CHAOS REIGNS - Tuesday’s midterms brought a host of surprises for pollsters anticipating a “red wave” of support for Republicans, and Wednesday did little to clear up who would control the U.S. House or Senate. That lack of clarity may be frustrating to some, but, as’s Bruce Love reports, it’s just fine for Beltway lawyers. Why? Because it means clients will need even more help traversing the policy, enforcement and regulatory environment that is to come over the next two years. Casey Higgins, senior counsel at Akin Gump Strauss Hauer & Feld, sees a busy couple of years for firms with a strong presence in D.C. She said whenever there is an era of divided government—but especially after two years where one party has controlled Congress and the presidency—most administrations tend to shift toward increasing their use of executive power to make progress. “This always causes an uptick in legal work, in terms of helping clients figure out what direction policy is headed, but also to respond to EOs,” said Higgins, adding that two years of a Democratic presidency coming straight off the back of a prior Republican presidency also provides an environment “ripe” for increased agency and regulatory action.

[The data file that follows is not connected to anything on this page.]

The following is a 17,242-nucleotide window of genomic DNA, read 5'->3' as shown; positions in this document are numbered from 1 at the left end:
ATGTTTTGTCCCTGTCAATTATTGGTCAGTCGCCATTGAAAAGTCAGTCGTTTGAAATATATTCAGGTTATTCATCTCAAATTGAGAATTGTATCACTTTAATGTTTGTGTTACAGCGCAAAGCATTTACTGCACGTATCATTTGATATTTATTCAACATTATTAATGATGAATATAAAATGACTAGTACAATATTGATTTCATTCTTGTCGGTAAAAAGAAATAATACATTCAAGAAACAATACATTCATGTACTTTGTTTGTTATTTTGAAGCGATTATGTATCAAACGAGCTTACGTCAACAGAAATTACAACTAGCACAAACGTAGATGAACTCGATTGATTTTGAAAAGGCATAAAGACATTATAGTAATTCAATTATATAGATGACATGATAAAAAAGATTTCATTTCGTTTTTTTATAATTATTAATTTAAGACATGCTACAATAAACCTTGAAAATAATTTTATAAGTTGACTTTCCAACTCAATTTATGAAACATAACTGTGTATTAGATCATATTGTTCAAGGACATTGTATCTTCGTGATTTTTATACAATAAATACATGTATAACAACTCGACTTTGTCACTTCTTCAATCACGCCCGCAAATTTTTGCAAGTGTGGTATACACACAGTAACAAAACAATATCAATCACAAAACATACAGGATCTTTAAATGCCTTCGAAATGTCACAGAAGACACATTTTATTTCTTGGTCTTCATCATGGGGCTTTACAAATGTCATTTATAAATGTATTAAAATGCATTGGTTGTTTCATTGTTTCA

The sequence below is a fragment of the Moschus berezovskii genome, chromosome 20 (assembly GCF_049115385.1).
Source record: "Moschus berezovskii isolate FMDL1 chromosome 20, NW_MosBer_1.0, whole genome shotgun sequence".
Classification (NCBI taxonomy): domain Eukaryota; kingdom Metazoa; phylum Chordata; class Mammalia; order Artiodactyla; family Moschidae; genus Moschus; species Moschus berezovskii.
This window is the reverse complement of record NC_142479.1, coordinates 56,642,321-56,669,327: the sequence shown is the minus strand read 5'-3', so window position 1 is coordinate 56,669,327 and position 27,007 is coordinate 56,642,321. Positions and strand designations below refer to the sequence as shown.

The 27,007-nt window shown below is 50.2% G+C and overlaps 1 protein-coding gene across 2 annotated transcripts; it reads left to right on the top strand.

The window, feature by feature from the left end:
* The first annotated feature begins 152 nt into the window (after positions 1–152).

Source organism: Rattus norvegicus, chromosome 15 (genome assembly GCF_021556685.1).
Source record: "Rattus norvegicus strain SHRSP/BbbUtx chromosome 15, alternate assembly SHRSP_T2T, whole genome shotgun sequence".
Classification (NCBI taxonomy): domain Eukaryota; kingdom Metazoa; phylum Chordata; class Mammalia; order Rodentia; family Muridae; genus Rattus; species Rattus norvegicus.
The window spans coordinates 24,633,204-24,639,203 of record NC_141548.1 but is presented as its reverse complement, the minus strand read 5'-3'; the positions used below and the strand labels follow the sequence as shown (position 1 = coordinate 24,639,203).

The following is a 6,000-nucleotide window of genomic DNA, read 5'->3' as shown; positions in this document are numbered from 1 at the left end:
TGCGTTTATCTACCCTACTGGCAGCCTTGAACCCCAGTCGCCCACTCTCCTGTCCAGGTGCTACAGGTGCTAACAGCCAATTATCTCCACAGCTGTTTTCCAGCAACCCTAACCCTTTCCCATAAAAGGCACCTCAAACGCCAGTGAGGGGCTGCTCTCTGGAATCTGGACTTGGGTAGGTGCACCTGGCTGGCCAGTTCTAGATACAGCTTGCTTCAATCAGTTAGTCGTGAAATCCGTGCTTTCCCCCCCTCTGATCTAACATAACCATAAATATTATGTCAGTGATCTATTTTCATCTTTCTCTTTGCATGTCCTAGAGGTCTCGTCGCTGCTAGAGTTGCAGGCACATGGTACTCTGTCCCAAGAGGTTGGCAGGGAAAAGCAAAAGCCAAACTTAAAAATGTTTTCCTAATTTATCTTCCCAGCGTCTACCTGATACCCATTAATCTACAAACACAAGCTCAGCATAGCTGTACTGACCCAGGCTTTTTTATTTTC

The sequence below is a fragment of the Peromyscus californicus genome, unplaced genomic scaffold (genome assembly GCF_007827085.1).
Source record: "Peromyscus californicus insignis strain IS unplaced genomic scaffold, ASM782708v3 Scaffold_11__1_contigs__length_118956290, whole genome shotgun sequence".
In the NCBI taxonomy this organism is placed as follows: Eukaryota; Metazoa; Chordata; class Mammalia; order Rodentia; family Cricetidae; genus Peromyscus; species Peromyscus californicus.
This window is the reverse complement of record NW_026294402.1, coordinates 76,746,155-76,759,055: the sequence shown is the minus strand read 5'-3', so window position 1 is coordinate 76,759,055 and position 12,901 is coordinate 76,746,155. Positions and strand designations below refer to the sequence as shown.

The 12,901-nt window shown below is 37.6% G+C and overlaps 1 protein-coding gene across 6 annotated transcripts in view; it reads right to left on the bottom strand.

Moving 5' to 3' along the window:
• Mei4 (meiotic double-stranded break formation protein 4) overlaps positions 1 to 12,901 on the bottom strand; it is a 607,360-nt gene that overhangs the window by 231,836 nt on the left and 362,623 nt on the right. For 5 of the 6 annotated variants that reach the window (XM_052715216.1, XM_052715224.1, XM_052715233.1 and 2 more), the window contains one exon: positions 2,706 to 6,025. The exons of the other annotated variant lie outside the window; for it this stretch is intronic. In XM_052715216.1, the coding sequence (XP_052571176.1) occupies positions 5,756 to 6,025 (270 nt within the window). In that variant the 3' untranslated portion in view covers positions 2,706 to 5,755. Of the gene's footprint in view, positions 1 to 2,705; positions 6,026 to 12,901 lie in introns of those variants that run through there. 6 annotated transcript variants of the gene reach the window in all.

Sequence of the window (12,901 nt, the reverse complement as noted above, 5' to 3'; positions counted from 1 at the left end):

REPORTAGE SHORTAGE -  A hotly contested debate over the causes of a court reporter shortage—and how to address it—has led to public court reporting services grinding to a halt for some cases in one California court system. Los Angeles County Superior Court announced in August that it would no longer staff proceedings with court reporters in cases where they are not legally mandated. Court officials have said retirements, departures of reporters to the private sector and a lack of new entrants to the profession have resulted in a dearth of available candidates. Advocates for court reporters say the news of shortages are exaggerated and are the result of low pay rates in impacted markets. Why should this matter to you? As’s Alaina Lancaster writes in this week’s Barometer newsletter, the California trial court’s decision and responses from the court reporting industry and lawmakers could signal how other jurisdictions will respond to a similar scarcity of candidates. News of court reporter shortages have come out of jurisdictions including Texas, New York, Arkansas, South Dakota, Florida and Vermont. “Court administrators, lawmakers and court reporter advocates will likely want to look westward to see how the debate continues to take shape in California,” Lancaster writes. To receive the Barometer directly to your inbox each week, click here.